To offset some of the impact of being sidelined from dine-in service, Stollenwerk has pivoted to offering curbside takeout meals, butcher boxes, and a virtual seafood market. Those have been so popular with customers that they might remain on offer even once the restaurant reopens for dine-in service.
“It’s going to be simpler to put together packages, and we have seafood coming in every day,” Stollenwerk said. “It’ll give you a chance to have three or four meals, and you can pick it up the same time you’re getting dinner.”
The idea of doing wholesale takeout while operating an intimate BYOB is a dramatic departure from how many chef-owners would have envisioned their business models even a few years ago.
Today, however, things are radically—if only temporarily—different.
“It’s going to be interesting to see the dining scene when this does wash out,” Stollenwerk said.
“Five years ago, fine dining was actually fine dining,” he said.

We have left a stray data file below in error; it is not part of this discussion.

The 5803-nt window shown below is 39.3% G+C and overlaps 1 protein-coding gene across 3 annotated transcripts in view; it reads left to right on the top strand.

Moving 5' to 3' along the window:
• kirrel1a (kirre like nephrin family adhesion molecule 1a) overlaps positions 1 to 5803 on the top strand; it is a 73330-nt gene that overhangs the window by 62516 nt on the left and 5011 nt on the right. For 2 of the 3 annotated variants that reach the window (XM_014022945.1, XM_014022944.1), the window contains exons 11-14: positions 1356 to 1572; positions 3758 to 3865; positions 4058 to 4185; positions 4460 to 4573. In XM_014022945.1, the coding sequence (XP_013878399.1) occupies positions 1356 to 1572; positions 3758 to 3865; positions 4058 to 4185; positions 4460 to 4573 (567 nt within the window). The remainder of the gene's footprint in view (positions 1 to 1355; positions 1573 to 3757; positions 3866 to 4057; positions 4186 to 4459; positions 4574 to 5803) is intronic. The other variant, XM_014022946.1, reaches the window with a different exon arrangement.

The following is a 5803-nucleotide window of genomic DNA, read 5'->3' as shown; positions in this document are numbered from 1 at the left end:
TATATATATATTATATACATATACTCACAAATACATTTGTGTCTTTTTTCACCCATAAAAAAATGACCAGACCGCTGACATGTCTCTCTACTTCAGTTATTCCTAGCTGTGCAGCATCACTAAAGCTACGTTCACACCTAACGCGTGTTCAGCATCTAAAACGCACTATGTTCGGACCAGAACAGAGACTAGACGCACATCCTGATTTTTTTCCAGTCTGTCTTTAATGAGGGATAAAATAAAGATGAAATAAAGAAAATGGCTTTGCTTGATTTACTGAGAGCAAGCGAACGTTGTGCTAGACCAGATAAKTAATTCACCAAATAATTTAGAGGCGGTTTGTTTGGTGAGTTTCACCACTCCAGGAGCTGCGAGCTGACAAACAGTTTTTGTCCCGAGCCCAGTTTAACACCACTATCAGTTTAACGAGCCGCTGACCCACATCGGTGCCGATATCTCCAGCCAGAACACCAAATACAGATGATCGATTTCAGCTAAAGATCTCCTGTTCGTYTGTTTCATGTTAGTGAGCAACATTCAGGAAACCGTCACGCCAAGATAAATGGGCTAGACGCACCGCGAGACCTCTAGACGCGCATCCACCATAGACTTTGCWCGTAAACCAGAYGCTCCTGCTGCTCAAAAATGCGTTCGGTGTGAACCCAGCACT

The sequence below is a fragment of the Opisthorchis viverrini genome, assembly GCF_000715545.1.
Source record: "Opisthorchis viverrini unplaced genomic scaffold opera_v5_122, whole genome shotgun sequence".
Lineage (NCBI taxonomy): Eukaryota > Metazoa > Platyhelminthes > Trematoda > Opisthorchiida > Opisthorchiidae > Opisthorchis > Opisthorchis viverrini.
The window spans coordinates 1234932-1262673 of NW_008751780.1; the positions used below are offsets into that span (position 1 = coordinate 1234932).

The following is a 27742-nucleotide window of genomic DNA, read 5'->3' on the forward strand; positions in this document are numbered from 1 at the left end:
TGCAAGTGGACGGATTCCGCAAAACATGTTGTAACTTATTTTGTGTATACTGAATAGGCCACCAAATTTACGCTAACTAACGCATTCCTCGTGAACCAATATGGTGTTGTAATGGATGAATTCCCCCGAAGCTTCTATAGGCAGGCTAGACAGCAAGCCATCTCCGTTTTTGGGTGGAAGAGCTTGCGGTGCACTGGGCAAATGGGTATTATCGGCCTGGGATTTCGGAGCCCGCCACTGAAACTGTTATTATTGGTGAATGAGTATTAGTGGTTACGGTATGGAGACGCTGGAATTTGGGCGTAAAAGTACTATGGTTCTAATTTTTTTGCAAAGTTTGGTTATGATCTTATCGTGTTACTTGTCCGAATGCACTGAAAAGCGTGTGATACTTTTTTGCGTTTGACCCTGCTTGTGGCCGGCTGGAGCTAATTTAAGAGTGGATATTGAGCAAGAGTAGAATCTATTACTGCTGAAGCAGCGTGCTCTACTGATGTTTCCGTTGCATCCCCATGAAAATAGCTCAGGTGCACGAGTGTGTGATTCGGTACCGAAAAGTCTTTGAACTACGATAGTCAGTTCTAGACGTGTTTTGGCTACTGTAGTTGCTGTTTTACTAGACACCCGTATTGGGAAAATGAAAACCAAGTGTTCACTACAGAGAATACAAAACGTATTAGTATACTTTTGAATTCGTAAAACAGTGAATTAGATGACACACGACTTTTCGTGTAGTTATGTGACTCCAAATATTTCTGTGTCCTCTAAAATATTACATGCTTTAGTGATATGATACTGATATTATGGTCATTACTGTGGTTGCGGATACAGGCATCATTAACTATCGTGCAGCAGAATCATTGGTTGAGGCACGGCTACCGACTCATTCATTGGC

“[Then with] saturation and different concepts, fine dining just went away.
“Everyone was going to culinary school and getting a quick degree and opening a simple concept restaurant,” Stollenwerk said.
“It will be interesting to see if fine dining makes a comeback out of this.”
When they do return to dining out—and Stollenwerk says his clients have been “amazingly supportive”—guests may find more of an appreciation for the work that goes into producing a restaurant-quality meal after having been on the hook for a few months of at-home cooking.
“The prep work and the long hours, before, it was taken for granted; now everyone’s at home doing it for themselves,” he said. “They get a little snapshot of what we do every day.”
‘It makes you so grateful for what you do’